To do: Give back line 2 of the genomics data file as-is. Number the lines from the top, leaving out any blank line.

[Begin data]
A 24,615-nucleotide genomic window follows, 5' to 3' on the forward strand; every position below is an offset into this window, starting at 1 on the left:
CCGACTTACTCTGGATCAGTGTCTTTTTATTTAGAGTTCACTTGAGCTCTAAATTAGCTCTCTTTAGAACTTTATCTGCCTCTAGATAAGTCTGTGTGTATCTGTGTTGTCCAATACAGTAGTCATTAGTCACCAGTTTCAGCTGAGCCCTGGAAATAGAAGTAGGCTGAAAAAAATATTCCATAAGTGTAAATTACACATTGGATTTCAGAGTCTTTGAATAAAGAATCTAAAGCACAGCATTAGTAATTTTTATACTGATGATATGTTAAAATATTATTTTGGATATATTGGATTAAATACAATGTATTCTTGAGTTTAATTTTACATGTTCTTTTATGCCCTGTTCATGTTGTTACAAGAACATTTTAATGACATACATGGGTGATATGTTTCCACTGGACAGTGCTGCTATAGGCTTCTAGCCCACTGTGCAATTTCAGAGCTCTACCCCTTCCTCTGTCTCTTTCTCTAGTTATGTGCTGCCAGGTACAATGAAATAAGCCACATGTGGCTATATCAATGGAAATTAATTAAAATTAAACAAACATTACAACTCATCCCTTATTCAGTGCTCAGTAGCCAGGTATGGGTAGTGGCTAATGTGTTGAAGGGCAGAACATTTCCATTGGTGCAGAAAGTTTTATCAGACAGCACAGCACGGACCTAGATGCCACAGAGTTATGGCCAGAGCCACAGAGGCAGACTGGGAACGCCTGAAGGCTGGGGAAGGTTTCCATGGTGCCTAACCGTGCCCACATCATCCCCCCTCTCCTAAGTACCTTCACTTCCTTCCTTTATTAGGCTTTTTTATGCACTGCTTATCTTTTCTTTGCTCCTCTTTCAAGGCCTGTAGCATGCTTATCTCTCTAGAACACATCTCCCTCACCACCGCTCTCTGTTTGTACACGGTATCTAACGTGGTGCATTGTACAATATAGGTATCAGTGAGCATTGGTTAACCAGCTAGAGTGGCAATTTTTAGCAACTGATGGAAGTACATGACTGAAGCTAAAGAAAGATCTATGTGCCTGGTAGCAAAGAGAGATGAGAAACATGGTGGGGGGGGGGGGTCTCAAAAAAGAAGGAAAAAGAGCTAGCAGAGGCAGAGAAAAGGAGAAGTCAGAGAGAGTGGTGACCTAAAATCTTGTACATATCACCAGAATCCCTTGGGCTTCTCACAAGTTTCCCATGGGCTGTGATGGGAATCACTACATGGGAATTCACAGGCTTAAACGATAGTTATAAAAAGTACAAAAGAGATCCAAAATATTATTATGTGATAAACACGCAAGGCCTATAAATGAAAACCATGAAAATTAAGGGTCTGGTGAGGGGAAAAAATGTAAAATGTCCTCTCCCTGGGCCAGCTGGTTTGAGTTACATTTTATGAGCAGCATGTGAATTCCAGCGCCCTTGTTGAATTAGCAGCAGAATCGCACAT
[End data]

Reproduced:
CCGACTTACTCTGGATCAGTGTCTTTTTATTTAGAGTTCACTTGAGCTCTAAATTAGCTCTCTTTAGAACTTTATCTGCCTCTAGATAAGTCTGTGTGTATCTGTGTTGTCCAATACAGTAGTCATTAGTCACCAGTTTCAGCTGAGCCCTGGAAATAGAAGTAGGCTGAAAAAAATATTCCATAAGTGTAAATTACACATTGGATTTCAGAGTCTTTGAATAAAGAATCTAAAGCACAGCATTAGTAATTTTTATACTGATGATATGTTAAAATATTATTTTGGATATATTGGATTAAATACAATGTATTCTTGAGTTTAATTTTACATGTTCTTTTATGCCCTGTTCATGTTGTTACAAGAACATTTTAATGACATACATGGGTGATATGTTTCCACTGGACAGTGCTGCTATAGGCTTCTAGCCCACTGTGCAATTTCAGAGCTCTACCCCTTCCTCTGTCTCTTTCTCTAGTTATGTGCTGCCAGGTACAATGAAATAAGCCACATGTGGCTATATCAATGGAAATTAATTAAAATTAAACAAACATTACAACTCATCCCTTATTCAGTGCTCAGTAGCCAGGTATGGGTAGTGGCTAATGTGTTGAAGGGCAGAACATTTCCATTGGTGCAGAAAGTTTTATCAGACAGCACAGCACGGACCTAGATGCCACAGAGTTATGGCCAGAGCCACAGAGGCAGACTGGGAACGCCTGAAGGCTGGGGAAGGTTTCCATGGTGCCTAACCGTGCCCACATCATCCCCCCTCTCCTAAGTACCTTCACTTCCTTCCTTTATTAGGCTTTTTTATGCACTGCTTATCTTTTCTTTGCTCCTCTTTCAAGGCCTGTAGCATGCTTATCTCTCTAGAACACATCTCCCTCACCACCGCTCTCTGTTTGTACACGGTATCTAACGTGGTGCATTGTACAATATAGGTATCAGTGAGCATTGGTTAACCAGCTAGAGTGGCAATTTTTAGCAACTGATGGAAGTACATGACTGAAGCTAAAGAAAGATCTATGTGCCTGGTAGCAAAGAGAGATGAGAAACATGGTGGGGGGGGGGGGTCTCAAAAAAGAAGGAAAAAGAGCTAGCAGAGGCAGAGAAAAGGAGAAGTCAGAGAGAGTGGTGACCTAAAATCTTGTACATATCACCAGAATCCCTTGGGCTTCTCACAAGTTTCCCATGGGCTGTGATGGGAATCACTACATGGGAATTCACAGGCTTAAACGATAGTTATAAAAAGTACAAAAGAGATCCAAAATATTATTATGTGATAAACACGCAAGGCCTATAAATGAAAACCATGAAAATTAAGGGTCTGGTGAGGGGAAAAAATGTAAAATGTCCTCTCCCTGGGCCAGCTGGTTTGAGTTACATTTTATGAGCAGCATGTGAATTCCAGCGCCCTTGTTGAATTAGCAGCAGAATCGCACAT